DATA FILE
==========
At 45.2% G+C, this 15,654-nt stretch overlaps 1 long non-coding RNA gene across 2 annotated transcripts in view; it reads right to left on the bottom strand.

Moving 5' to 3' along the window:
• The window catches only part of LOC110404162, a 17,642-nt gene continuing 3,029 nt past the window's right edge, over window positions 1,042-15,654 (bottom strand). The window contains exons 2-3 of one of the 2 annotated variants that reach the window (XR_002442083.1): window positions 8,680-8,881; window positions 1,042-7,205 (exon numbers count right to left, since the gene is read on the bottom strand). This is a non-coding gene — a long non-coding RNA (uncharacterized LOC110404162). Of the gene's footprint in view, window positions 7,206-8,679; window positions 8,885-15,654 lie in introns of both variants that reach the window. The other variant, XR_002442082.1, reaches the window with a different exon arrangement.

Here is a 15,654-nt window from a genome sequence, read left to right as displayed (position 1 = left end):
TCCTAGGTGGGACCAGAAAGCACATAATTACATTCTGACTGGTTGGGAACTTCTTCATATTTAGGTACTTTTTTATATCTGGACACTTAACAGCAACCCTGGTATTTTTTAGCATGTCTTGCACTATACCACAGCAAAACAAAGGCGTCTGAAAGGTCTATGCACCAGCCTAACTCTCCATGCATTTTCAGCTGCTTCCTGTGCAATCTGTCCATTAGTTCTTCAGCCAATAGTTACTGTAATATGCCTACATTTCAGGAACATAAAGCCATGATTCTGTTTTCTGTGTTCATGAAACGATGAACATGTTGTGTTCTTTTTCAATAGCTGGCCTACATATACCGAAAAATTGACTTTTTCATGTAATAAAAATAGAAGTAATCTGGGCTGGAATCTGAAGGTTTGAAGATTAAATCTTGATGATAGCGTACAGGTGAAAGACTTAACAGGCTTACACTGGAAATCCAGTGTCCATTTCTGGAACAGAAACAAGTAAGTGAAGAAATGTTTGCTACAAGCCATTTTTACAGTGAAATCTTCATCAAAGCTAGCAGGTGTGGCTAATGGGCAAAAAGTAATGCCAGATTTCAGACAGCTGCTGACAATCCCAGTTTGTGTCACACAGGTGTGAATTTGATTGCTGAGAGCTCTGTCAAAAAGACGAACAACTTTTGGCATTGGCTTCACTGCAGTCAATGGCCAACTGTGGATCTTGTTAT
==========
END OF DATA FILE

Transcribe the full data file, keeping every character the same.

At 45.2% G+C, this 15,654-nt stretch overlaps 1 long non-coding RNA gene across 2 annotated transcripts in view; it reads right to left on the bottom strand.

Moving 5' to 3' along the window:
• The window catches only part of LOC110404162, a 17,642-nt gene continuing 3,029 nt past the window's right edge, over window positions 1,042-15,654 (bottom strand). The window contains exons 2-3 of one of the 2 annotated variants that reach the window (XR_002442083.1): window positions 8,680-8,881; window positions 1,042-7,205 (exon numbers count right to left, since the gene is read on the bottom strand). This is a non-coding gene — a long non-coding RNA (uncharacterized LOC110404162). Of the gene's footprint in view, window positions 7,206-8,679; window positions 8,885-15,654 lie in introns of both variants that reach the window. The other variant, XR_002442082.1, reaches the window with a different exon arrangement.

Here is a 15,654-nt window from a genome sequence, read left to right as displayed (position 1 = left end):
TCCTAGGTGGGACCAGAAAGCACATAATTACATTCTGACTGGTTGGGAACTTCTTCATATTTAGGTACTTTTTTATATCTGGACACTTAACAGCAACCCTGGTATTTTTTAGCATGTCTTGCACTATACCACAGCAAAACAAAGGCGTCTGAAAGGTCTATGCACCAGCCTAACTCTCCATGCATTTTCAGCTGCTTCCTGTGCAATCTGTCCATTAGTTCTTCAGCCAATAGTTACTGTAATATGCCTACATTTCAGGAACATAAAGCCATGATTCTGTTTTCTGTGTTCATGAAACGATGAACATGTTGTGTTCTTTTTCAATAGCTGGCCTACATATACCGAAAAATTGACTTTTTCATGTAATAAAAATAGAAGTAATCTGGGCTGGAATCTGAAGGTTTGAAGATTAAATCTTGATGATAGCGTACAGGTGAAAGACTTAACAGGCTTACACTGGAAATCCAGTGTCCATTTCTGGAACAGAAACAAGTAAGTGAAGAAATGTTTGCTACAAGCCATTTTTACAGTGAAATCTTCATCAAAGCTAGCAGGTGTGGCTAATGGGCAAAAAGTAATGCCAGATTTCAGACAGCTGCTGACAATCCCAGTTTGTGTCACACAGGTGTGAATTTGATTGCTGAGAGCTCTGTCAAAAAGACGAACAACTTTTGGCATTGGCTTCACTGCAGTCAATGGCCAACTGTGGATCTTGTTAT